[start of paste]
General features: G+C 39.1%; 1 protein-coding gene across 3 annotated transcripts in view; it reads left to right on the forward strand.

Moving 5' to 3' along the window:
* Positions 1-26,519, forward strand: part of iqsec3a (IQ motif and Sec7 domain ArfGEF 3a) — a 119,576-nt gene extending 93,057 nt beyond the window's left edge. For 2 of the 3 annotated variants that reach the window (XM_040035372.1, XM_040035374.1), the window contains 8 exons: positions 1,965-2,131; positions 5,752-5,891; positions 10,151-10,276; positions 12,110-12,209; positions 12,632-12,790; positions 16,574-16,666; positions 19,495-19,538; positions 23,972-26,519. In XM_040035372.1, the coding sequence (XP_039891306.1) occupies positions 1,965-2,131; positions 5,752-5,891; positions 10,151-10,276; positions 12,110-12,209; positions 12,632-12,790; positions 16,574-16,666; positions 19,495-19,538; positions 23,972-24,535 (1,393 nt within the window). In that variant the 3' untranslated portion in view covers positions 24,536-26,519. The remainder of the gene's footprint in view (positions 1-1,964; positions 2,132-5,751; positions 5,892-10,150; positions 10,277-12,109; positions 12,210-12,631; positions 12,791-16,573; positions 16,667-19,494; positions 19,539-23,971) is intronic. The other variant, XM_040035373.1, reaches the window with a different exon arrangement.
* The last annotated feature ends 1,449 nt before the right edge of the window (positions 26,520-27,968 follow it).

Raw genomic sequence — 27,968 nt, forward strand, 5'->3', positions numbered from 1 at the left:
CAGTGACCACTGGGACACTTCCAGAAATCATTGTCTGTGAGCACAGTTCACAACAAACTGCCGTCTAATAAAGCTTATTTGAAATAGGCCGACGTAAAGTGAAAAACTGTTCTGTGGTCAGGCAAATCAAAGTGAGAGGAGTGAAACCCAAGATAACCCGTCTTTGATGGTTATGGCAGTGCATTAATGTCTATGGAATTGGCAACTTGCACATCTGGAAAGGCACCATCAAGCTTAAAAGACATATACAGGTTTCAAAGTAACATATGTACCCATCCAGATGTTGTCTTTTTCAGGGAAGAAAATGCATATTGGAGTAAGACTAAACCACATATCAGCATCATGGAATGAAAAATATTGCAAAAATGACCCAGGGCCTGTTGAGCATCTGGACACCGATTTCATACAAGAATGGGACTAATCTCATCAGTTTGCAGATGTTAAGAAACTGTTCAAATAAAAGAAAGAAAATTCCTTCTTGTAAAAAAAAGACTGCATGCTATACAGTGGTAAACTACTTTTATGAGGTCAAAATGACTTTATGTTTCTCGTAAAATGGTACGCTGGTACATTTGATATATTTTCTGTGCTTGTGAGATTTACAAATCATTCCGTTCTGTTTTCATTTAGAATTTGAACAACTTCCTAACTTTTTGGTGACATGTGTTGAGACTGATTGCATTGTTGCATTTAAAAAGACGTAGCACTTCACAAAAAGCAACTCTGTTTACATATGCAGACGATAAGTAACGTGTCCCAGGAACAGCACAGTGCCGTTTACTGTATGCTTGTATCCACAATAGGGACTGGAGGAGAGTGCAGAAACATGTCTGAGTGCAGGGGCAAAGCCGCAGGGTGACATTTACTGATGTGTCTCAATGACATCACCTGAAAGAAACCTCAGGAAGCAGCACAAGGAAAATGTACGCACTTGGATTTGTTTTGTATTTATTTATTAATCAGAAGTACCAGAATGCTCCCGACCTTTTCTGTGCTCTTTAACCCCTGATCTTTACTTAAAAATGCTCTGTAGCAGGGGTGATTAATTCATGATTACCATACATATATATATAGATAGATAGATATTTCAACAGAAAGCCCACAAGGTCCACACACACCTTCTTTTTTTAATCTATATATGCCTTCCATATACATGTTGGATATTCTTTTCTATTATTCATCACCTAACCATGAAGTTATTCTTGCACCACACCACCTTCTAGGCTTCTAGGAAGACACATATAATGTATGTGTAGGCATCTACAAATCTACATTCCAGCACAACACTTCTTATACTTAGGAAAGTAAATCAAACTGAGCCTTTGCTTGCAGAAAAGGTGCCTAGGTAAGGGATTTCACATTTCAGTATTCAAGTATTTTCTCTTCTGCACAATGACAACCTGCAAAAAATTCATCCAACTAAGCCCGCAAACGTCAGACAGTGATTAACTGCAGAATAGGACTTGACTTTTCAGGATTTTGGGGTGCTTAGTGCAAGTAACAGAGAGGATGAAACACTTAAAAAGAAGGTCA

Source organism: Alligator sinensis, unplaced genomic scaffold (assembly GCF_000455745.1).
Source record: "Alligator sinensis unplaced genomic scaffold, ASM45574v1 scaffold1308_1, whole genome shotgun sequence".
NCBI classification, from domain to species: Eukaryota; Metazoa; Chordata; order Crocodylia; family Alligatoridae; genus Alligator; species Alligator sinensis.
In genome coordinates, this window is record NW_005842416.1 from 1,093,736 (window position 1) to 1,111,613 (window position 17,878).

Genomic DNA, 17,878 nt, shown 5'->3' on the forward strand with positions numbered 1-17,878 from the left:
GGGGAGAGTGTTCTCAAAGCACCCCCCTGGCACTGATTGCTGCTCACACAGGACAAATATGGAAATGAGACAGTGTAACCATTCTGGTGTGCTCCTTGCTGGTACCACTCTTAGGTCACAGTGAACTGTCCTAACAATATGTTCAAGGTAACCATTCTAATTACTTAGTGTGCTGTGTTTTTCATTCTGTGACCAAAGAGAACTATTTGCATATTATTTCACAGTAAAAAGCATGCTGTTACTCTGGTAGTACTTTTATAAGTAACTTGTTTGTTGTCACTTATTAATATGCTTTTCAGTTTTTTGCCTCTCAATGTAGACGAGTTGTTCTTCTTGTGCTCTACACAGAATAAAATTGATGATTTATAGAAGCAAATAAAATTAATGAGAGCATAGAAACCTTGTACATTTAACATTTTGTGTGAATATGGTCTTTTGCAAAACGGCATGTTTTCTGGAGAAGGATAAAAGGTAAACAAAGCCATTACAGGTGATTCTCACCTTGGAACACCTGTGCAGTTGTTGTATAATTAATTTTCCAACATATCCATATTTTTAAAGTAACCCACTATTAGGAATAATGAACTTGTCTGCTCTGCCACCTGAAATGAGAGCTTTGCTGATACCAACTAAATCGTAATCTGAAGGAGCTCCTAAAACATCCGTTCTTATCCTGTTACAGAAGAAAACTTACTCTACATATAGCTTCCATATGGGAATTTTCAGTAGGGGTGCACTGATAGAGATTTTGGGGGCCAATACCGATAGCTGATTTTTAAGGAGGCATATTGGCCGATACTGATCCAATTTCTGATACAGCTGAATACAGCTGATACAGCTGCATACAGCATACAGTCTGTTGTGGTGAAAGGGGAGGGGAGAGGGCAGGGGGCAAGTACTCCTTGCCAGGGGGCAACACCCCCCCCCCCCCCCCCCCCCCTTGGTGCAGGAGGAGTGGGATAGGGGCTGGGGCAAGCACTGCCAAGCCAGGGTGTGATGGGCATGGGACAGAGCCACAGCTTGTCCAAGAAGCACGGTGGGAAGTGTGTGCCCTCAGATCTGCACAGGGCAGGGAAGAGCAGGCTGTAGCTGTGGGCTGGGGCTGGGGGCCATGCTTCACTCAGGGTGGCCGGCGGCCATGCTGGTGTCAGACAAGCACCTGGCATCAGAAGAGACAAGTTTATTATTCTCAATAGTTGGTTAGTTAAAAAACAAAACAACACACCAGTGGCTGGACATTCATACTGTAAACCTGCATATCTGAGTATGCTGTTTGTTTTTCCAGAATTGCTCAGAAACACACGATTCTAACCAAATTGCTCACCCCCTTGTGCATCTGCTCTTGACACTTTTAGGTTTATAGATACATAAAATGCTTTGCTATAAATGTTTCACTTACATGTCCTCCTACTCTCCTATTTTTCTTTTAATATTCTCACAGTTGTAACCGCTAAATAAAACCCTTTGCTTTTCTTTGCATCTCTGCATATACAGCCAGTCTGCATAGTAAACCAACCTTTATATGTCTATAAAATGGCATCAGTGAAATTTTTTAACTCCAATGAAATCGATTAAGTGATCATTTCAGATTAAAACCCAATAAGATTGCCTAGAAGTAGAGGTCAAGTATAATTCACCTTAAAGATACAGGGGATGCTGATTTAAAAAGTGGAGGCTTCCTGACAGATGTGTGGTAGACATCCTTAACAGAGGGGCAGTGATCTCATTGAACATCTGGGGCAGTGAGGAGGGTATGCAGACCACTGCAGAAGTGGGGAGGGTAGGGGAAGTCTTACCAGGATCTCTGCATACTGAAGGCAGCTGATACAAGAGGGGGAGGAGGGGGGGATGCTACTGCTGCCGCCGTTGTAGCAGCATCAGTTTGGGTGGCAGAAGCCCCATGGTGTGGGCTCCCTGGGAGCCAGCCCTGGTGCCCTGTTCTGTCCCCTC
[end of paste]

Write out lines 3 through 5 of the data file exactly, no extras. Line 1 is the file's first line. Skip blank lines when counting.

* Positions 1-26,519, forward strand: part of iqsec3a (IQ motif and Sec7 domain ArfGEF 3a) — a 119,576-nt gene extending 93,057 nt beyond the window's left edge. For 2 of the 3 annotated variants that reach the window (XM_040035372.1, XM_040035374.1), the window contains 8 exons: positions 1,965-2,131; positions 5,752-5,891; positions 10,151-10,276; positions 12,110-12,209; positions 12,632-12,790; positions 16,574-16,666; positions 19,495-19,538; positions 23,972-26,519. In XM_040035372.1, the coding sequence (XP_039891306.1) occupies positions 1,965-2,131; positions 5,752-5,891; positions 10,151-10,276; positions 12,110-12,209; positions 12,632-12,790; positions 16,574-16,666; positions 19,495-19,538; positions 23,972-24,535 (1,393 nt within the window). In that variant the 3' untranslated portion in view covers positions 24,536-26,519. The remainder of the gene's footprint in view (positions 1-1,964; positions 2,132-5,751; positions 5,892-10,150; positions 10,277-12,109; positions 12,210-12,631; positions 12,791-16,573; positions 16,667-19,494; positions 19,539-23,971) is intronic. The other variant, XM_040035373.1, reaches the window with a different exon arrangement.
* The last annotated feature ends 1,449 nt before the right edge of the window (positions 26,520-27,968 follow it).

Raw genomic sequence — 27,968 nt, forward strand, 5'->3', positions numbered from 1 at the left: